During the rifts, my energy levels would plummet, as though I were a sponge that had absorbed my friends’ upset. I’d also ruminate over every word in every argument and would think about it long after the event, also something HSPs tend to do.
I couldn’t help but compare my reaction to friendship drama with my twin’s approach. She’d calmly recount similar arguments between her friends and brush off the conflict as though they were errant children whose attitudes she could always adjust. She struggled to grasp why I was so overwhelmed by my friends’ problems, which made me feel like I was overdramatizing all the time (and I swear I wasn’t!).
I’d wonder why I couldn’t be more like my twin, who was unaffected by her friendship ups and downs. I now understand that HSPs absorb the emotions of others due to their empathic qualities, which can leave them feeling drained.
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Finding Common Ground With My Twin
After struggling with a stressful period in my life, I told my twin I’m an HSP and she was the only person who didn’t demand anything of me, she just listened. At that stage, I wanted to share the ways being an HSP affects me and was desperate for her support. My twin was so accepting, was nonplussed really, and took it in her stride. She asked why I hadn’t said something before and said, “It must be a relief to understand what works for you and what doesn’t.”
As I’ve gotten older, and especially since learning more about my highly sensitive qualities, I’ve gained self-knowledge that has helped me to understand my relationship with my twin.
We accept our differences. When we were teens, my twin and I would often spend Saturday afternoons together over summer vacation. When it was her turn to decide how we should spend our time, my twin would always choose bowling when I would choose going to the movies. I dreaded bowling, from the openness of the lanes to the way everyone would watch as I tried aiming for the pins. Rather than be fun, I’d spend most of the time worrying and feeling exposed.
In her book The Highly Sensitive Person, Dr. Elaine Aron explains that performing a physical skill in a group is challenging for HSPs because the arousal from being watched can affect coordination. My bowling ball would roll interminably down the lane’s edge or shoot clear past the triangle of pins. Knowing what I know now about my HSP qualities, I wonder how much of my substandard performance had to do with being highly sensitive.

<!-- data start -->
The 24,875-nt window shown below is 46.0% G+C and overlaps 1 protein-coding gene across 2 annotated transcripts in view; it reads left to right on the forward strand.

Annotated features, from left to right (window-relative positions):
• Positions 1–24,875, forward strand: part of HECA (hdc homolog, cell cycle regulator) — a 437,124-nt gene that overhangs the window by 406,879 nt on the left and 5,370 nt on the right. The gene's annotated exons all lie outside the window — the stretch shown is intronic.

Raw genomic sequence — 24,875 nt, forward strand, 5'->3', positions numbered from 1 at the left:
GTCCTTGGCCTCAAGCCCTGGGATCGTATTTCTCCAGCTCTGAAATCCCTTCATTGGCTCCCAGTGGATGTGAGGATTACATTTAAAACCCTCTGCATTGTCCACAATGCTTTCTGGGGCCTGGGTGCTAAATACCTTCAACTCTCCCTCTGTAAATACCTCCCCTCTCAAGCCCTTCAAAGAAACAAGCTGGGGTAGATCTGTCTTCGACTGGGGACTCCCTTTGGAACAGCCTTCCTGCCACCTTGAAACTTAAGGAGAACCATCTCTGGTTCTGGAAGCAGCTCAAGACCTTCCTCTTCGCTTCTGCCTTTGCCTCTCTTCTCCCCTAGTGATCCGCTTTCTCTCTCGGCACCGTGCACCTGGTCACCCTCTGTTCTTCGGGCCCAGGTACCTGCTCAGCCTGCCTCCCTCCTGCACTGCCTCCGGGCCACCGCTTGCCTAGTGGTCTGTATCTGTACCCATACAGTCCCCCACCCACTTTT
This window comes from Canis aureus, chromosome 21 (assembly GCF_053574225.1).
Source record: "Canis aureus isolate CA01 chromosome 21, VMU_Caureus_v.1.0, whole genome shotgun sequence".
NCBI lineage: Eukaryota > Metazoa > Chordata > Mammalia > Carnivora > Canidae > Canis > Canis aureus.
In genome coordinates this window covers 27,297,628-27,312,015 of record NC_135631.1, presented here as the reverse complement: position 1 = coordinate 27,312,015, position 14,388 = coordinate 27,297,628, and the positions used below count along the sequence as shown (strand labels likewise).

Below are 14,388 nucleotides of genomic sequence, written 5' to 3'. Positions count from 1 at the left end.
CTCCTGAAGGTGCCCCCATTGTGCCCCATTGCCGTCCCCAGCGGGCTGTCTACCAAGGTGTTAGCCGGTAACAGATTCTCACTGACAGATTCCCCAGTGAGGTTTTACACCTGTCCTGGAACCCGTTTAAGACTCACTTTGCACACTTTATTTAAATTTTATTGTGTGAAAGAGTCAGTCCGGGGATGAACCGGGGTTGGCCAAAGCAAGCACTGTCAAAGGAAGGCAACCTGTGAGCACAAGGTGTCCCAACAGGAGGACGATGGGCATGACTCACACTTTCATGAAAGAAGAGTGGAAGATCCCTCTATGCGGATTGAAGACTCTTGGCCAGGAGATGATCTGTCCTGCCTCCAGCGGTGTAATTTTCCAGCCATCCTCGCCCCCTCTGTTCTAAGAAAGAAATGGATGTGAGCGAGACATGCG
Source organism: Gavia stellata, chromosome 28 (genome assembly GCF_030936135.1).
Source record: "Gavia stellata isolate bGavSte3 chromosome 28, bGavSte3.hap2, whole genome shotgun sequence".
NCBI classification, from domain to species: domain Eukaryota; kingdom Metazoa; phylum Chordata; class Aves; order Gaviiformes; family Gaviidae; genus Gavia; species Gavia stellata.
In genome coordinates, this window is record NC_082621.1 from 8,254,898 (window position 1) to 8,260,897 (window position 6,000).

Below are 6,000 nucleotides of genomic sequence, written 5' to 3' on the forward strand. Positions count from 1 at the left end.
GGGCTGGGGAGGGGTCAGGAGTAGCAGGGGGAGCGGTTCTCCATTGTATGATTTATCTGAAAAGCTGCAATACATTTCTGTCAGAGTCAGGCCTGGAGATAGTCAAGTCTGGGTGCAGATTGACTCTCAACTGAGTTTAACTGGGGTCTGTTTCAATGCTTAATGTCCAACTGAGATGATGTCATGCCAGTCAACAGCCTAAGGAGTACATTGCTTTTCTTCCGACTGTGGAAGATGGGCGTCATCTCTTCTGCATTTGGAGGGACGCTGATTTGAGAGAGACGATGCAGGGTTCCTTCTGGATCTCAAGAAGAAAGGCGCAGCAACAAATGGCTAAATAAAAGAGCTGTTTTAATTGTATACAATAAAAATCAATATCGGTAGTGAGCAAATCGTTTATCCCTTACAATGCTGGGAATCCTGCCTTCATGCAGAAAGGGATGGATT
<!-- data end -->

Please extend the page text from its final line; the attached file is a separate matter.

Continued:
Over the years, I’ve become more comfortable being open with my twin about situations that cause me distress, and she has been more willing to listen. Although she still can’t understand why I hadn’t said something back then about the bowling, she admitted she hadn’t made it easy (like by suggesting a different event once in a while).
As we’ve matured, we’ve been able to view our differences with acceptance and tolerance. With the distance that comes with leading our own lives, I now understand that our personality traits aren’t wrong or right, they’re just different and that’s OK.
We embrace our common interests. There is one thing that my twin and I have always shared and that is a love of animals. (If you’re highly sensitive, you probably know we HSPs have a special bond with animals!) We’re fortunate that the largest zoo in Europe is a short journey away; every summer, we head out to see the animals.
We still do this, even to this day, although now we work together to accommodate our differences. We’re both introverts, so we like to arrive as soon as the zoo opens in order to avoid the large crowds. My twin will be the one to get in line to order our lunch, knowing that I’ll feel less stressed by grabbing a table for us (far from other people).
We still laugh at the antics of the chimpanzees and marvel at the stealth-like movements of the big cats. My sister will still feel bored watching for the elusive otters and we both know I’ll invariably cry at seeing the baby elephant with its mother. (Because, of course, highly sensitive people can tear up at the littlest thing!)
Learning about my highly sensitive traits offered explanations for why I reacted the way I did to situations — and still do.
My HSP tendencies are not the weakness I presumed they were. Instead, they make me who I am: the intuitive and creative twin who values her logical, funny twin sister (even if she has stacks of books everywhere). And, most importantly, I’ve learned that my role in the world isn’t tied to my identity as a twin. Rather, it’s supported by the closeness and perfect differences that we share.